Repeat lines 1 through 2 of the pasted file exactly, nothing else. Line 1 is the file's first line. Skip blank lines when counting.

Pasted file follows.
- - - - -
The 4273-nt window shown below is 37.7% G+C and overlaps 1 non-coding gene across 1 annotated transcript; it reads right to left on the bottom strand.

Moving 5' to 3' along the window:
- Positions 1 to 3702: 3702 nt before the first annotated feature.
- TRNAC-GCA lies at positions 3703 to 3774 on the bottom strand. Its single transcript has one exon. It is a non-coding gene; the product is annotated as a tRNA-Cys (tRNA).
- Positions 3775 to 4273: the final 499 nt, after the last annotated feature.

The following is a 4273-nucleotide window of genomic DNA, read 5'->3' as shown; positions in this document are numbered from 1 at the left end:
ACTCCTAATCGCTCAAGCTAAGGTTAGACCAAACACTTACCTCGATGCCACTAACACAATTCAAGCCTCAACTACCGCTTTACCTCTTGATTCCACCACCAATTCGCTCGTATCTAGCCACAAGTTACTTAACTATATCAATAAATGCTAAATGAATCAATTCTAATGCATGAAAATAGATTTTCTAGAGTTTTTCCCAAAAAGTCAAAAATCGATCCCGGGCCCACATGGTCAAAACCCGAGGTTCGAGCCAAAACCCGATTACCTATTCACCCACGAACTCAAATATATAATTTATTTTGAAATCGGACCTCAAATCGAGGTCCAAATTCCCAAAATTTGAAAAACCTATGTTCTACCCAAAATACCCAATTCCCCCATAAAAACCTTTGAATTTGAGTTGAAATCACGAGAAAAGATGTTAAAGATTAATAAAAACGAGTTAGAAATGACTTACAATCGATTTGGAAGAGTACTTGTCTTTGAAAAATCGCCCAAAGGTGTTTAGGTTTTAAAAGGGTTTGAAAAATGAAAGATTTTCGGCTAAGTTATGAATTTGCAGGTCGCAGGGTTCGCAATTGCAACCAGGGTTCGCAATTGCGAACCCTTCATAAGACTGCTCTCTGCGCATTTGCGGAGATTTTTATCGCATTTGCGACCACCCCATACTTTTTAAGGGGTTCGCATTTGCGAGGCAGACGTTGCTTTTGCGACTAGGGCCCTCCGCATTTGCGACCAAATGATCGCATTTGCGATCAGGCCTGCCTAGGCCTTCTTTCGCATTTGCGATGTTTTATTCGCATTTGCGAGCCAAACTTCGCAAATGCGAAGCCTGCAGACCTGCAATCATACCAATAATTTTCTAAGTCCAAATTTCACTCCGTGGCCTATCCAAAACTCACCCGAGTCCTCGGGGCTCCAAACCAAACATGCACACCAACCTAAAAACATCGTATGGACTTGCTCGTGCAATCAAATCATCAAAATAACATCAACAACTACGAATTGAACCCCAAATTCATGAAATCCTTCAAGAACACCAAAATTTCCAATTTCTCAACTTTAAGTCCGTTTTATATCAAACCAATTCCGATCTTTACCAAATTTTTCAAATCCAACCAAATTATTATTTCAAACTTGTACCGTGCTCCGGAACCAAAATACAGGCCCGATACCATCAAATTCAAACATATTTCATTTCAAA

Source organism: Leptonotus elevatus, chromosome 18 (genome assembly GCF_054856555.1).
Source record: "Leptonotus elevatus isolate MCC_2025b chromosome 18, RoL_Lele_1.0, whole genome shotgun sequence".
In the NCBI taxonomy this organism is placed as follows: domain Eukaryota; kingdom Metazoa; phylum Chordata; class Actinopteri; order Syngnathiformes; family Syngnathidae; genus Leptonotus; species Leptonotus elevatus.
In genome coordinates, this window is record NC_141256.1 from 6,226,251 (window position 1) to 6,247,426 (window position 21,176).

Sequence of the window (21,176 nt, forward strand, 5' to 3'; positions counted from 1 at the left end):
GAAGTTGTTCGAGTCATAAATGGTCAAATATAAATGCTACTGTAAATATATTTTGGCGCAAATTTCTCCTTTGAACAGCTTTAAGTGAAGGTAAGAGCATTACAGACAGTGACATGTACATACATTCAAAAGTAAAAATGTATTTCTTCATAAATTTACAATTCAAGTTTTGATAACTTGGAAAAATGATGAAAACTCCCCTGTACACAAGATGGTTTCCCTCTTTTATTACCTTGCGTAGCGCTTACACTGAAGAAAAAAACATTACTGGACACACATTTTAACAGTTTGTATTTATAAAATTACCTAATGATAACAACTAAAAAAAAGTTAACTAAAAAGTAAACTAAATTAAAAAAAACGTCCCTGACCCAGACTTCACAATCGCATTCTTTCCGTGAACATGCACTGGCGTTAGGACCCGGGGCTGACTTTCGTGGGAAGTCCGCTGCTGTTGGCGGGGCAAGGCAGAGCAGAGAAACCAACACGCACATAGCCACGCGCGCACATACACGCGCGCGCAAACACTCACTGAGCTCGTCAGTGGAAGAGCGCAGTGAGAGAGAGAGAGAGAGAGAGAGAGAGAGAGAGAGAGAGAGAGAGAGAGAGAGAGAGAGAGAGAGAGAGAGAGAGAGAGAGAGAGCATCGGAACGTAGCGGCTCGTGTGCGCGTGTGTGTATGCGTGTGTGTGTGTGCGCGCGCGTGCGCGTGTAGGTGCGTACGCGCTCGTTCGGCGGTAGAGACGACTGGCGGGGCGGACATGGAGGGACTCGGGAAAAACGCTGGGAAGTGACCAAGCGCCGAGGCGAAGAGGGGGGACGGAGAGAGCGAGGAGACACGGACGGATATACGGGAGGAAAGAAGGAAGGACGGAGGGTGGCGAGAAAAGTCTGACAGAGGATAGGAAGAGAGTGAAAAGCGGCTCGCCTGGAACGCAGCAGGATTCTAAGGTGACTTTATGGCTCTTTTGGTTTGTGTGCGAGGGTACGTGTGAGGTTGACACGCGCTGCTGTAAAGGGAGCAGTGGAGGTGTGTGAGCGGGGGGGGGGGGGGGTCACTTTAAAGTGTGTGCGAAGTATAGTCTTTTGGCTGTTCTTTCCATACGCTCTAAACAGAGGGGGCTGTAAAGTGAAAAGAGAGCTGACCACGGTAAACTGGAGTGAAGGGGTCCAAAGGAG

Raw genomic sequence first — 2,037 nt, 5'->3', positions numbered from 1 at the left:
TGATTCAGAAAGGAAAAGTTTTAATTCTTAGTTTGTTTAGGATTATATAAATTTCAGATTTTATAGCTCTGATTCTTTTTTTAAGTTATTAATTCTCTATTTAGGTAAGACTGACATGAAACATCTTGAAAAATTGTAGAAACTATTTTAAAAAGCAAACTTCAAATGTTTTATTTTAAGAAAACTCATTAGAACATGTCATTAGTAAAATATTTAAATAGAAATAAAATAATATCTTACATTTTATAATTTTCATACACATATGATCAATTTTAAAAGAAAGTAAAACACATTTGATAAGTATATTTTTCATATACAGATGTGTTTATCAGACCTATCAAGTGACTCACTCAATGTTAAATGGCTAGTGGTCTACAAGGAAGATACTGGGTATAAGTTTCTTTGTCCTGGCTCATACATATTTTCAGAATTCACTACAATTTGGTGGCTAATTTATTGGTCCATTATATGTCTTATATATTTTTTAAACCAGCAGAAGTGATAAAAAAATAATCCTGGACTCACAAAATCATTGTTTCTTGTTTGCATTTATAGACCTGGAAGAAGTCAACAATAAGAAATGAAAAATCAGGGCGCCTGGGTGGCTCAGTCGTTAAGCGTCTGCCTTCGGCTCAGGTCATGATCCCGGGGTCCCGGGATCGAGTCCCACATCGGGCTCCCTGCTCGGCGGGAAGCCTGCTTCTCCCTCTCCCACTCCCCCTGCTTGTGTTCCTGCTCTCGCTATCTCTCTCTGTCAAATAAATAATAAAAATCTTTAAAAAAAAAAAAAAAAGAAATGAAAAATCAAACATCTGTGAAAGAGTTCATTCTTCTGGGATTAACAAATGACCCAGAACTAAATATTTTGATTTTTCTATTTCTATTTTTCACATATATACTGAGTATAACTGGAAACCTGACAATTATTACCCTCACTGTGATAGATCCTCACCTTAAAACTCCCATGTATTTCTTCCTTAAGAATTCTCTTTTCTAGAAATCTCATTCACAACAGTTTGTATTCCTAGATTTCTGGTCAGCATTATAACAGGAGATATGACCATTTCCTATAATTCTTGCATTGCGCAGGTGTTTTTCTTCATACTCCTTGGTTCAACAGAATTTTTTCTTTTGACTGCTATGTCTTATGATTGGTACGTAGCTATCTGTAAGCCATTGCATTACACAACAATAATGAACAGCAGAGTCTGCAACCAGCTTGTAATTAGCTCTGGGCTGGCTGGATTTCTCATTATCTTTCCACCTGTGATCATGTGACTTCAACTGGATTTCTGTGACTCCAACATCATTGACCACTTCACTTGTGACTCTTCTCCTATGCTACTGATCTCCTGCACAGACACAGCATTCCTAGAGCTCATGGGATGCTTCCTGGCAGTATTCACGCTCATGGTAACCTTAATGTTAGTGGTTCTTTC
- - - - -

The 4273-nt window shown below is 37.7% G+C and overlaps 1 non-coding gene across 1 annotated transcript; it reads right to left on the bottom strand.

Moving 5' to 3' along the window: